The choices become "embrace surges" or "edition war".
Nope. There's a third option - walk away from the conversation. Do not admit defeat, but do not press either. Allow what you've said to stand on its own merits.
Remember that whether or not BryonD (or any other individual) "wins" an argument on the internet is not going to influence the designers over at WotC. The soul of D&D will not be won like leadership of the Drazi people on Babylon 5: Purple! Green! PURPLE! GREEEEEN!!!! thumpthumpthump...
and the last one left standing gets what he or she wants.
The most efficient way to shoot yourself in the foot is to pretend that something that sucks doesn't suck.
With respect, that is incorrect. The fastest way to shoot yourself in the foot is to mistake, "I really don't like it," with, "it sucks."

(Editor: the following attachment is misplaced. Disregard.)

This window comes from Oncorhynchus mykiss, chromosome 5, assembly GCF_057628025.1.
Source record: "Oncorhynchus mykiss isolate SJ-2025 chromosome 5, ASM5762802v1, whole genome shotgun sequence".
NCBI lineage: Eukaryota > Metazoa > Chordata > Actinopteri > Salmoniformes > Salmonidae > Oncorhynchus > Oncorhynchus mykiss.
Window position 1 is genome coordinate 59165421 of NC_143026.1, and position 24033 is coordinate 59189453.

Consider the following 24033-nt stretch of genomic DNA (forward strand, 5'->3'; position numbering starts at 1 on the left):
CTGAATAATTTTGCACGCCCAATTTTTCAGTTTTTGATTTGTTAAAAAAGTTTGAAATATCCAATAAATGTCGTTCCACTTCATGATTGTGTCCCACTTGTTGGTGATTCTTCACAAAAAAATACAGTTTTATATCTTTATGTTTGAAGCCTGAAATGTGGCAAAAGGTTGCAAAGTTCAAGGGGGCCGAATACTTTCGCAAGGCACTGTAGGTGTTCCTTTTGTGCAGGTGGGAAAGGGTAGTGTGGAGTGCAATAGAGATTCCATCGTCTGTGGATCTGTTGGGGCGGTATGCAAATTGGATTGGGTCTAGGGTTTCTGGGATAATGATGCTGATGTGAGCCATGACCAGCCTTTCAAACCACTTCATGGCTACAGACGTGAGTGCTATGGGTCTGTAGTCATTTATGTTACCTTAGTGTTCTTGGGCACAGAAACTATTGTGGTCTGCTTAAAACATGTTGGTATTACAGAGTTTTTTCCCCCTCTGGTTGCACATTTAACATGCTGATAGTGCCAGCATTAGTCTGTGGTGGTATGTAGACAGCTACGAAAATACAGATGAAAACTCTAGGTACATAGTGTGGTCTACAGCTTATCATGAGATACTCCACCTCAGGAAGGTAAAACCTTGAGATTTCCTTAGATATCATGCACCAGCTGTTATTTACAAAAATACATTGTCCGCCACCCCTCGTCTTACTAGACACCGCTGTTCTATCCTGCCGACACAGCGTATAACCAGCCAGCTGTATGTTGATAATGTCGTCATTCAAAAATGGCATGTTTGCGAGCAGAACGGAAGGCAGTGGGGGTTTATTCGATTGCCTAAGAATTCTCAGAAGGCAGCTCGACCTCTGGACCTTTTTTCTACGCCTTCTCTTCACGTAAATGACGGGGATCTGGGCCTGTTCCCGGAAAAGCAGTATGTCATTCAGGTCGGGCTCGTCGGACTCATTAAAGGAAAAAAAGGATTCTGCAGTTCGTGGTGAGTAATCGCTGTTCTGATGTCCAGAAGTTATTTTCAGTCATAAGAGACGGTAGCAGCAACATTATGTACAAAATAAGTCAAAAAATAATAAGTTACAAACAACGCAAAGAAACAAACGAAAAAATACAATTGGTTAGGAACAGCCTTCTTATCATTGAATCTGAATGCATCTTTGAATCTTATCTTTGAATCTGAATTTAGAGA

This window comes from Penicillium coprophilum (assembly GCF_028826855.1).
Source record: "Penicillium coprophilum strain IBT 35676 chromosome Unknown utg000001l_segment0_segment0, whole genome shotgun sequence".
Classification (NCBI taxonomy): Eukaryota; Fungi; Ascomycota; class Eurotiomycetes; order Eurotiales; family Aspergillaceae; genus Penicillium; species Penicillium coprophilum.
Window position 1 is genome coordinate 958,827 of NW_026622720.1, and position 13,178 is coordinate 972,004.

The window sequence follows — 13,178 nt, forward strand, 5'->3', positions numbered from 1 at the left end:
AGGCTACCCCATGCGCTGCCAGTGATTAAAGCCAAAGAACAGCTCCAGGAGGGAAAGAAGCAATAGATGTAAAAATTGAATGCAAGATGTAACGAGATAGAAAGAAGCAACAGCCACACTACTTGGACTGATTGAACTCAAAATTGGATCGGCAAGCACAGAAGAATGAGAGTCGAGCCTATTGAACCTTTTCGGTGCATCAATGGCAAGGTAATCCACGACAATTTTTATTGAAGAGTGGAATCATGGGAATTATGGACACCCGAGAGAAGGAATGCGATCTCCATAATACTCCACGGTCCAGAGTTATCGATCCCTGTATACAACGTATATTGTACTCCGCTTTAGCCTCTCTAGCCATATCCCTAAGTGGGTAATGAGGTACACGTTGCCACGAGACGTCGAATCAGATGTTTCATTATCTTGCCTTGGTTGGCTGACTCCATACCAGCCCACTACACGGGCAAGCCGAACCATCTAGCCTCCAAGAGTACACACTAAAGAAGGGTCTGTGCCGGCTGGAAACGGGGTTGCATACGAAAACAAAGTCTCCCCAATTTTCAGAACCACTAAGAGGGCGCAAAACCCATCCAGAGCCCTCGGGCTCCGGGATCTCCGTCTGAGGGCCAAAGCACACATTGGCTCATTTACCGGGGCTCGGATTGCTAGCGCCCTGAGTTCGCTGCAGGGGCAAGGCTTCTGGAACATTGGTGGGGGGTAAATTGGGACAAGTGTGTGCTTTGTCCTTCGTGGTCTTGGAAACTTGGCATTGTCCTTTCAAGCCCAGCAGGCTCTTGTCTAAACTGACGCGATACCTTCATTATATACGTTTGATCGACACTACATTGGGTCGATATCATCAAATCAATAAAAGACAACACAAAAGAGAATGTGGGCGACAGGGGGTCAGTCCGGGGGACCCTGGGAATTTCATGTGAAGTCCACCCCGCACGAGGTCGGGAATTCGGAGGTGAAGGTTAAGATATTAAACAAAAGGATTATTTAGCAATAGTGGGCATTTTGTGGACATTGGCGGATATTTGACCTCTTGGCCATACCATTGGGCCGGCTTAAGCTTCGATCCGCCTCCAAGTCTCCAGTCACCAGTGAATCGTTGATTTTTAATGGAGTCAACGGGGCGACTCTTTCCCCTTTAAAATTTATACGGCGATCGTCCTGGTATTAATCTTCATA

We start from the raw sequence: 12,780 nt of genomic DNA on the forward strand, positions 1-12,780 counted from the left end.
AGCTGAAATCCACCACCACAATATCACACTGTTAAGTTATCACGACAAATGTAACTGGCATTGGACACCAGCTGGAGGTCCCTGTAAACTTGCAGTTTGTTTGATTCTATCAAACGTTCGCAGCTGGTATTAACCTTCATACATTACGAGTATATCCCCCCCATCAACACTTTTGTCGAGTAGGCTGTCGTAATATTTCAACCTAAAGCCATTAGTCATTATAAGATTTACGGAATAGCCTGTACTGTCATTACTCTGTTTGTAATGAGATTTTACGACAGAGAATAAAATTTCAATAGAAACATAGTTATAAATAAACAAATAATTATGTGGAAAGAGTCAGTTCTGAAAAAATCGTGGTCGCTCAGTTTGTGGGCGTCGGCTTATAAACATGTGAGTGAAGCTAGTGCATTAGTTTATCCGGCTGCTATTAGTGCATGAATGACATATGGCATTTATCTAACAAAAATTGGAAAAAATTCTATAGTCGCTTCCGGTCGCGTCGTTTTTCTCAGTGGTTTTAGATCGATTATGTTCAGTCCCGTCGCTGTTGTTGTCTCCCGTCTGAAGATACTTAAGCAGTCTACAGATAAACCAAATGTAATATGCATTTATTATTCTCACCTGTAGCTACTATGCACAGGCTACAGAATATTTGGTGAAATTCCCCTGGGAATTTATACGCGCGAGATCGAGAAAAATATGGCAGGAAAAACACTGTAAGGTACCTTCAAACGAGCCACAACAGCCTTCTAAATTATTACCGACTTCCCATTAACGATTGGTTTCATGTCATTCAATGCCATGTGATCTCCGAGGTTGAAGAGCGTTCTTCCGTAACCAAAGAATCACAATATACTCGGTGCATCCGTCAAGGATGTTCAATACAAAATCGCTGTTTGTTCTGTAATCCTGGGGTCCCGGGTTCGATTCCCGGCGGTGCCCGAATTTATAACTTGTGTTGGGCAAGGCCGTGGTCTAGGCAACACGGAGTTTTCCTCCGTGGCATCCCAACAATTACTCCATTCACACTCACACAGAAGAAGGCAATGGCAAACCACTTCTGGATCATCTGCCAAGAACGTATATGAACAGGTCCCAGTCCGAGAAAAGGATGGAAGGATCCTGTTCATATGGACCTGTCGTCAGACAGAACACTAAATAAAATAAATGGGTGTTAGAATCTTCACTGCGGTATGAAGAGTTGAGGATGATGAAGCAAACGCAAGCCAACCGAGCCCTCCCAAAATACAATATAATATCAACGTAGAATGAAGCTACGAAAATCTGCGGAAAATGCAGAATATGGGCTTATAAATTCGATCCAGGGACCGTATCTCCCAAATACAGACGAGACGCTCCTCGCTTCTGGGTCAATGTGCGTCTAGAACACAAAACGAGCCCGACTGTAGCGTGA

There are posters here who will argue that, "in my opinion," should be taken as understood in all internet discussion. In doing so, they overlook some important bits.
In discussion, some folks will take the position that they know THE TRUTH, as if some aspect of the game were some objective reality, rather than an aesthetic preference. Given that such people do exist, a speaker cannot leave out the, "in my opinion", or "I feel that...," clause, and still expect readers to differentiate the speaker from a OneTrueWayist. The audience requires that we be explicit about it. Repeatedly.
This should not be surprising. If you want to communicate what you actually think, you must say what you really mean, in full, right? The more you leave as assumptions, the more chances you give the reader to guess the wrong way.
Moreover, the *speaker* needs the speaker to be explicit about it, repeatedly. When you speak, your words tends to shape not just your audience's thoughts, but your own - you influence yourself. Once you've committed to an objective wording, you're more likely to defend it as objective, rather than subjective, point.
Better to not go there at all, unless you really mean it.